Broadcaster will cover more National League live games than before and create weekly presenter-led highlights show
BT Sport is using remote production to dramatically increase its live coverage of the Vanarama National League (the fifth tier of the English football league system) and turnaround highlights from all weekly matches much faster than before.
This season, it will cover 30 National League live games, up from 20 last season, and create a highlights programme featuring every goal from all 11 weekly games. This is done “closer to the final whistle that has been done before on linear live TV,” says BT Sport.
The live presenter-led highlights show for the National League now goes out at 7:30pm each Saturday, whereas previously it was non-live and aired on a Sunday night without a presenter.
BT Sport plans to broadcast one National League game live each week, using a 10-camera setup at the game and with the director and most of the production team at BT Sport’s remote production hub, at its studios in Stratford, London.
Through 4G remote production (via Mobile Viewpoint 4G transmitters on each camera), the camera feeds are received, vision-mixed and graphics added at the production gallery in Stratford, where live commentary is also added from voice-over booths at the studio.
The gallery is configured to match an OB truck – with positions for the graphics, vision mixer, director and audio mixer – and the game is broadcast live with no discernible difference to the viewer as when the full production crew are at the venue.
For all the other weekly National League games that aren’t covered live, BT Sport covers the game with a single camera in the gantry at the centre of the pitch. Manager and player interviews are covered with the same camera at the end of the game.
Students operate these cameras, which have been supplied by BT Sport to each of the football clubs in the National League. There is no need for an outside broadcast to attend any of the single camera games, and the number of vehicles and personnel sent out for the 10-camera live games is significantly reduced through remote production.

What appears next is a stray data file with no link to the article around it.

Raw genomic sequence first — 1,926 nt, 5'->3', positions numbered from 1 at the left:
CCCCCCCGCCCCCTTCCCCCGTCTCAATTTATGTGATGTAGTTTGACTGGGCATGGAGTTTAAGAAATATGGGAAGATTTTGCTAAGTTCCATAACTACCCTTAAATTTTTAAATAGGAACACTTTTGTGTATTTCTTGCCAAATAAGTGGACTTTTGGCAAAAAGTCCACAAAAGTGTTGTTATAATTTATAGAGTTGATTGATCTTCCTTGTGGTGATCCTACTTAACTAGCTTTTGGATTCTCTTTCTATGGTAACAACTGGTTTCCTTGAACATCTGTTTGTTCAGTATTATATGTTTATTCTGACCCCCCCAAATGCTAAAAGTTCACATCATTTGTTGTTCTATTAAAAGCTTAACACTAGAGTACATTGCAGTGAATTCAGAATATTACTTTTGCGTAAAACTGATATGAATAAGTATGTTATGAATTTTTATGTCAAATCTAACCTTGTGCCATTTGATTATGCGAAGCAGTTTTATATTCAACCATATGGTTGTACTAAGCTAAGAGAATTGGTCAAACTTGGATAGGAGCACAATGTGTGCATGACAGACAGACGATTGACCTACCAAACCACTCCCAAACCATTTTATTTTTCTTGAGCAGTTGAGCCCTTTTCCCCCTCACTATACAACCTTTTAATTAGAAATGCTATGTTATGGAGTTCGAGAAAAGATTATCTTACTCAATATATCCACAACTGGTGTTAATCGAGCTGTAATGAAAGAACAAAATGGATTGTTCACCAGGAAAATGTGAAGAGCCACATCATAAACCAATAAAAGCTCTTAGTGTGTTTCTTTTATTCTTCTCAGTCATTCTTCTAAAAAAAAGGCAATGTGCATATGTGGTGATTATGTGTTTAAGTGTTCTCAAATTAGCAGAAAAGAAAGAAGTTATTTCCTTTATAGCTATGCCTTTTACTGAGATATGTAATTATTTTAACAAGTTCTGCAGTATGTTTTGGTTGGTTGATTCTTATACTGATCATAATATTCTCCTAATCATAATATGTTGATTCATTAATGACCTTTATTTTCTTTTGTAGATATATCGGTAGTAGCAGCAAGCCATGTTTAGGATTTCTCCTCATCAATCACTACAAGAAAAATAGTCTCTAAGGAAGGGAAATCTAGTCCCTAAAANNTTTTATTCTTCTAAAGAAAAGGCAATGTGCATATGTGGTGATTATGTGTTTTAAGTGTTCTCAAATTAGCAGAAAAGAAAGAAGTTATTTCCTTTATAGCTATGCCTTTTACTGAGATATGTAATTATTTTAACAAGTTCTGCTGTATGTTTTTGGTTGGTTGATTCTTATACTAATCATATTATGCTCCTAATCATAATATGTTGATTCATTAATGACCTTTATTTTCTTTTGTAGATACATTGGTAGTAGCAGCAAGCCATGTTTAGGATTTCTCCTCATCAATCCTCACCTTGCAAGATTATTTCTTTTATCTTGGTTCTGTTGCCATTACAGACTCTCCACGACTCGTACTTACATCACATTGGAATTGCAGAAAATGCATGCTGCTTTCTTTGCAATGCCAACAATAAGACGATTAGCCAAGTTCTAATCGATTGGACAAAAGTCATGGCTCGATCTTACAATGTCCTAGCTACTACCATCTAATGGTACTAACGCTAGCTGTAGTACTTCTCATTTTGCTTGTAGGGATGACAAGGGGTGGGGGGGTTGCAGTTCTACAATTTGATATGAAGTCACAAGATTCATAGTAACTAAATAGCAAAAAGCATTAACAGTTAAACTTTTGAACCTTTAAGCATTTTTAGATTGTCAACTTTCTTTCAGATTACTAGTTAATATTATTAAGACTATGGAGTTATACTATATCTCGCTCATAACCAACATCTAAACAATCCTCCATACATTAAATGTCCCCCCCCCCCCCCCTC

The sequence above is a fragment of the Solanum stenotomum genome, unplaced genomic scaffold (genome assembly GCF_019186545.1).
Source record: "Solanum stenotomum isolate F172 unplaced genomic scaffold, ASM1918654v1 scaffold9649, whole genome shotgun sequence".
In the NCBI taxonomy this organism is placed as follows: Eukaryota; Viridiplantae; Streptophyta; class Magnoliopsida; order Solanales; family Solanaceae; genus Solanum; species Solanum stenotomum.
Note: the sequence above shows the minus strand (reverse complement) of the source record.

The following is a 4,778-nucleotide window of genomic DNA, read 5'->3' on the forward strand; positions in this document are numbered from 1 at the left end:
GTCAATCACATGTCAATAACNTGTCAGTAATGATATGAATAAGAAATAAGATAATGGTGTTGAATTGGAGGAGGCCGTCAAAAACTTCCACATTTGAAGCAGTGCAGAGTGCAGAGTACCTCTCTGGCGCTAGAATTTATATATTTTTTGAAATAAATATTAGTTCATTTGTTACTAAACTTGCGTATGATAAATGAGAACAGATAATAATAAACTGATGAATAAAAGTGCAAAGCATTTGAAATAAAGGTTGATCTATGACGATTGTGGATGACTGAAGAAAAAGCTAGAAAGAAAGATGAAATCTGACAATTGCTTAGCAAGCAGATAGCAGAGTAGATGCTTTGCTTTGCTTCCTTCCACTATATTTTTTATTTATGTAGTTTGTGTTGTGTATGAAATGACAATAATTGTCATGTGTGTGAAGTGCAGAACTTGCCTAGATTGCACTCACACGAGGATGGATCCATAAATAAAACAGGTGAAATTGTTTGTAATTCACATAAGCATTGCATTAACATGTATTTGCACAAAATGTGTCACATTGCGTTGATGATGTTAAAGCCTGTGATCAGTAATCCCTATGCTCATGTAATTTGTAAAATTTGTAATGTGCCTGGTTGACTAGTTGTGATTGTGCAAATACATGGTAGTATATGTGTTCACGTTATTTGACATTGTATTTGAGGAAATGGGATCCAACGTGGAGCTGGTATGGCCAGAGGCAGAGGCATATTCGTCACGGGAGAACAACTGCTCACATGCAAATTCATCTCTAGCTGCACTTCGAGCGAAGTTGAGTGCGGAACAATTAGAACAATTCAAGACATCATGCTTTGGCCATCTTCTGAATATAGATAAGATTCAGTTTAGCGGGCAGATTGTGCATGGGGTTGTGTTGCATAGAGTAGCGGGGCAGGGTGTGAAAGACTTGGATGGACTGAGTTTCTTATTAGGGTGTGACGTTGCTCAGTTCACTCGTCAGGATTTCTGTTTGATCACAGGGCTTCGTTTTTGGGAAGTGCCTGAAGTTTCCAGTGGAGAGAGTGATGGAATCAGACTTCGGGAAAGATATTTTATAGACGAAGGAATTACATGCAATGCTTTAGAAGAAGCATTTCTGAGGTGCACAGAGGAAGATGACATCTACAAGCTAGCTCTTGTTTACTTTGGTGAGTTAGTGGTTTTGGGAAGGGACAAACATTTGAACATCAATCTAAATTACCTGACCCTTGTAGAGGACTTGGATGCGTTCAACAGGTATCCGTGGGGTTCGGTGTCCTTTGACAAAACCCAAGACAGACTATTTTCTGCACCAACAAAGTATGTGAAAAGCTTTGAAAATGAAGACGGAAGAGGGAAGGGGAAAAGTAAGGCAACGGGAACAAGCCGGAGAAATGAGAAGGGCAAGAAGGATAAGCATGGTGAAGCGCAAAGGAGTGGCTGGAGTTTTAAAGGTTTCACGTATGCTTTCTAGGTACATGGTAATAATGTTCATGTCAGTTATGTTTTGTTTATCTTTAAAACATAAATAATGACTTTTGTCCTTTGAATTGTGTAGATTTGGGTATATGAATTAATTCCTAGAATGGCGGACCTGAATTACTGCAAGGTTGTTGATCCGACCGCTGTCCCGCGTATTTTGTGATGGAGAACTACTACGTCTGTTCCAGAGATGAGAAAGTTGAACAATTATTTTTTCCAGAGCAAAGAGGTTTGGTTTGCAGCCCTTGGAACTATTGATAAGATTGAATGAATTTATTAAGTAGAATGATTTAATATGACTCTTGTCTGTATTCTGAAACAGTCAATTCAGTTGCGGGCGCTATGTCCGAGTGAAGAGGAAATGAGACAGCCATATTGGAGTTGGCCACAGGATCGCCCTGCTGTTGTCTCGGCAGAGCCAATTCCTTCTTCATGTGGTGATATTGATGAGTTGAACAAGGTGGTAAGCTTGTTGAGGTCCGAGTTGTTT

The live feeds from all the single cameras at the different venues all come through to Stratford and a dedicated team look after cutting highlights from the feeds for the highlights show. This is broadcast shortly after the 10-camera live game finishes.
BT Sport chief operating officer, Jamie Hindhaugh said: “4G remote production means we can have a presence at every National League ground and bring all the action into Stratford instantly, as opposed to costly or unrealistic fibre/satellite which isn’t always at these small grounds. Remote production frees up resource to deploy cameras and talent to a wider variety of locations, improving creativity and editorial quality.”
Broadcast Sport was invited to see the remote production on one of the 10-camera games – the Dagenham & Redbridge vs Bromley match on 4 September.
At the venue, presenter Matt Smith told Broadcast Sport: “From my point of view, the foundations of the job are the same, you’re just going to more games. The 4G cameras are more flexible as they enable us to roam around a lot more. There is a short delay with the comms between the venue and the production hub at BT Sport, but we factor this in, and you can easily work around it.”
Each week, Smith presents coverage from the live weekly match and then hosts the highlights show after the live game, from the same ground. He receives highlight clips to his monitor to look at during the game, before he goes on air.
Hindhaugh says: “The benefits of remote production are huge – there are the creative applications of being able to cover more games and highlights from a centralised hub; it offers a much better work/life balance for production staff; it means fewer OB vehicles travelling to games, so has a better environmental impact; and it offers time and cost efficiencies over the traditional production model.”